By the good providence of God that winter was a mild one; otherwise none of the Pilgrims could have survived it. Their journal speaks of frequent rains, and sometimes of sleet and snow, but it is evident that they experienced no severe snow storm, nor any very great degree of cold of long duration. Yet some of their first explorings were made in such rainy and freezing weather united, that their clothes became “like coats of mail.” The hectic flush of consumption was in the face of many that winter as they bent over their work, and the incurable death-cough sounded amidst their painful but persevering efforts for the preparation of dwellings, which before they were done should be exchanged for the grave. It was a winter of sad and increasing mortality, when every Pilgrim whom God took was so ill spared, and all were so dear; six deaths in December, eight in January, seventeen in February, thirteen in March, making in all forty-four, of whom twenty-one had subscribed the great compact on board the May Flower. Forty-four died in those four months out of the one hundred whom God had brought in that little vessel ; brought the seed to sow for glory. But how inexplicable are his ways! How different from man's ways! We know indeed that except a corn of wheat fall into the ground and die it abideth alone; we know that that death to self, which God was carrying on towards perfection in these Pilgrims, is ever the first step to life. But that God should take so much of this precious seed, thus preparing for the multiplication and power of the great spiritual harvest, and put it literally into the ground, not to be raised again until the final resurrection; that he should bury out of human sight and reach near one half of the little handful of his servants, carrying them across the stormy ocean, and into the midst of the first painful toils and discouragements of the Colony, just to bury them; this is inscrutable to mortal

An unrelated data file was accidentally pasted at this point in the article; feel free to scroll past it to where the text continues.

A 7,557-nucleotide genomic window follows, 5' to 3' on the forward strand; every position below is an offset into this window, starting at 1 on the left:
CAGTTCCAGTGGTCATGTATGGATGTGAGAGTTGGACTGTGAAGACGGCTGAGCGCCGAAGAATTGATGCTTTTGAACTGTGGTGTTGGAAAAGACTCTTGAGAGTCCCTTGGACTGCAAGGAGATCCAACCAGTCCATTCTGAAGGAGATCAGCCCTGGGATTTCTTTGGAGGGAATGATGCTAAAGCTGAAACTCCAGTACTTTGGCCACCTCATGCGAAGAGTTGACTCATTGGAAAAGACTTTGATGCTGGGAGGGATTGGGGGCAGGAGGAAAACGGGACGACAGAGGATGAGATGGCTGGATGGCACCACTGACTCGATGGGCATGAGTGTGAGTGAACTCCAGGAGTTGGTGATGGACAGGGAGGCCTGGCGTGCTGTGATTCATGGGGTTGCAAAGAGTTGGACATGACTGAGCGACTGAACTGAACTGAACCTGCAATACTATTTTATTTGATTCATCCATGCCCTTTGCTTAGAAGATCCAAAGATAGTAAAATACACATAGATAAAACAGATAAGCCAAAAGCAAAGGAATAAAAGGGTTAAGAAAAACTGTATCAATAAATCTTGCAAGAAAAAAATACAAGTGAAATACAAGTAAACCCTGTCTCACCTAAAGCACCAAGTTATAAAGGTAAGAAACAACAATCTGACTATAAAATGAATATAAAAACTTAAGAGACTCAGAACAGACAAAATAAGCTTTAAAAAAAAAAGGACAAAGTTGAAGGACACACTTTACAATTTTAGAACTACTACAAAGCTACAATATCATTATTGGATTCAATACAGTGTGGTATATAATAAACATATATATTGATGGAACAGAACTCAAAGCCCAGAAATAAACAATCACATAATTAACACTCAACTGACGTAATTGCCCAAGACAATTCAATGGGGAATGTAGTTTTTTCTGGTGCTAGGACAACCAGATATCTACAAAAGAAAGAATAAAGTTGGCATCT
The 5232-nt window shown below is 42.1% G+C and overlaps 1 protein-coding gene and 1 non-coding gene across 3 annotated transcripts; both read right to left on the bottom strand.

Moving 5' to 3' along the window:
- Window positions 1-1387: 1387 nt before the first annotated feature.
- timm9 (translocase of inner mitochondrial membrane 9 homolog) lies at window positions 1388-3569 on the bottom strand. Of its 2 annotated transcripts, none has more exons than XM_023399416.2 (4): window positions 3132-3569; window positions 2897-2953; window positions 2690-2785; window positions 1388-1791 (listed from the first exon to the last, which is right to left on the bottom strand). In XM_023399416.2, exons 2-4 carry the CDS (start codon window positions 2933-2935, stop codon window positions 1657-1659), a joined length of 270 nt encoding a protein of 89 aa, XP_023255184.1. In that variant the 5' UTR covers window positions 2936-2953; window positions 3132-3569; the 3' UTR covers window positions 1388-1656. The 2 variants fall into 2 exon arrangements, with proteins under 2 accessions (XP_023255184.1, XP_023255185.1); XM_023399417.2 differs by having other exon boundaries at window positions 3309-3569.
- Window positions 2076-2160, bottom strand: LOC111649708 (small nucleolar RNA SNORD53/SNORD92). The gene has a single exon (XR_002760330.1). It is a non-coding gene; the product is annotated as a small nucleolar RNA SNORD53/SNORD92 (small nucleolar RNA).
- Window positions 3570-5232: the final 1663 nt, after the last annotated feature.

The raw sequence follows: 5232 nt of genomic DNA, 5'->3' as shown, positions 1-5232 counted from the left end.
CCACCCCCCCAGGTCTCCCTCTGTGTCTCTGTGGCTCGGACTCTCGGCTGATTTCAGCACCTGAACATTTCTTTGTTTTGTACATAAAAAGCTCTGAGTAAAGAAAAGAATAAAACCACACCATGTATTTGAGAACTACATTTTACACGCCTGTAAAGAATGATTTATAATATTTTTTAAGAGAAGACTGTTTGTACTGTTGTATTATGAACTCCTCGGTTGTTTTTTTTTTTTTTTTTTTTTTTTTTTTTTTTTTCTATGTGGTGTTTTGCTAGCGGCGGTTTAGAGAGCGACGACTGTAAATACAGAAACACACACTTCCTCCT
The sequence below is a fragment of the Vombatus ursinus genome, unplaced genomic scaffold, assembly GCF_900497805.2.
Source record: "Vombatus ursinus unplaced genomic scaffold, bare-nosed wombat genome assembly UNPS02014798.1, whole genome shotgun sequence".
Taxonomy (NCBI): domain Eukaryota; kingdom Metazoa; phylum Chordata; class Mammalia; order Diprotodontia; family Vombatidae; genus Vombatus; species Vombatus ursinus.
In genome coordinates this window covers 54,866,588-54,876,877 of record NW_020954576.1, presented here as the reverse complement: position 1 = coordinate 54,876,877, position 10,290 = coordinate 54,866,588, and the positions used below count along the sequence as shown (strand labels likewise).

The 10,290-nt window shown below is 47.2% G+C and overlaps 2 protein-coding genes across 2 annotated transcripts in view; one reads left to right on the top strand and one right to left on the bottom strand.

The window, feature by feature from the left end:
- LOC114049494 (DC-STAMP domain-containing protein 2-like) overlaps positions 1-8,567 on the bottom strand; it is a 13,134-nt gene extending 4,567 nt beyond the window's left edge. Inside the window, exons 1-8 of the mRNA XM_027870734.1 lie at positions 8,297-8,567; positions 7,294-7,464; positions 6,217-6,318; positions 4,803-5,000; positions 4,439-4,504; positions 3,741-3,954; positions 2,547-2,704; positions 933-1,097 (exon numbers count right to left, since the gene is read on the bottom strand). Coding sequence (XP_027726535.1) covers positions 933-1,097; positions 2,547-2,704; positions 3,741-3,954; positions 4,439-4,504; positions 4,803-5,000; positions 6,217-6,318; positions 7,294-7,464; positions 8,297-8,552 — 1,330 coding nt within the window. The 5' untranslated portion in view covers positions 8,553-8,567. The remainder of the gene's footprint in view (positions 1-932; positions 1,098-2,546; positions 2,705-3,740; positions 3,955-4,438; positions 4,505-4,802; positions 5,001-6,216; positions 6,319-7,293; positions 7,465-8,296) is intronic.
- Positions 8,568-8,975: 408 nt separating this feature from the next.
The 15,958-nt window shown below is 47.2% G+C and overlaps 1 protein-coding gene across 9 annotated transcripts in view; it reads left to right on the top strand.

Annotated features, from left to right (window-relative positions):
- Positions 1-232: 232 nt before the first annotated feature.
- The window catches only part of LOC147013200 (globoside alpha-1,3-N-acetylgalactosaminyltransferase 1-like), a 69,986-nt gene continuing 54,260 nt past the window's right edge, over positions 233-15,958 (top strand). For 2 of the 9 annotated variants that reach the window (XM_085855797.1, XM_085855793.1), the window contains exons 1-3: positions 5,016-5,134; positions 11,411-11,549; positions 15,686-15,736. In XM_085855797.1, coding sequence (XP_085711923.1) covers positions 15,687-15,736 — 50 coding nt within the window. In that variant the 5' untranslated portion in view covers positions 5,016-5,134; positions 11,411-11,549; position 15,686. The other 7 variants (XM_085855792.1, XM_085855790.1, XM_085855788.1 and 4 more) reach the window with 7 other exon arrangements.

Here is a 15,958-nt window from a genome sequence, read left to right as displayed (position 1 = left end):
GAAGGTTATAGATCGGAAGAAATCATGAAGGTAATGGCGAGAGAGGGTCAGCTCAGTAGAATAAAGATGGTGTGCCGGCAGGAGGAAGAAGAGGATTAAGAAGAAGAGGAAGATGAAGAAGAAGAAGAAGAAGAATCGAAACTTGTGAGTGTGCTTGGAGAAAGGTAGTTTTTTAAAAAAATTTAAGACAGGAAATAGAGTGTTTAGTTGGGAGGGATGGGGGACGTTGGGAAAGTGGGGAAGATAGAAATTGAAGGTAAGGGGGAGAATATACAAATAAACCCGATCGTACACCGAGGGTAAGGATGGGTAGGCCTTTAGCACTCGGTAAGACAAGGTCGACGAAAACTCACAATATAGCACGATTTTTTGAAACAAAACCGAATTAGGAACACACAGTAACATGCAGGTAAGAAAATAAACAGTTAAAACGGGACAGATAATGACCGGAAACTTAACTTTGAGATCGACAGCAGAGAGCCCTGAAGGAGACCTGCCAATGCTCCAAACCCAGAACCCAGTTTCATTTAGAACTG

judgment. Yet, though lost from sight, they were not lost in influence. Those bodies of the dear ones, laid in graves, that had to be smoothed over and made like common soil, lest the Indians should detect the place where God's seedcorn was lying, made still a great part of the moral power of the little Colony.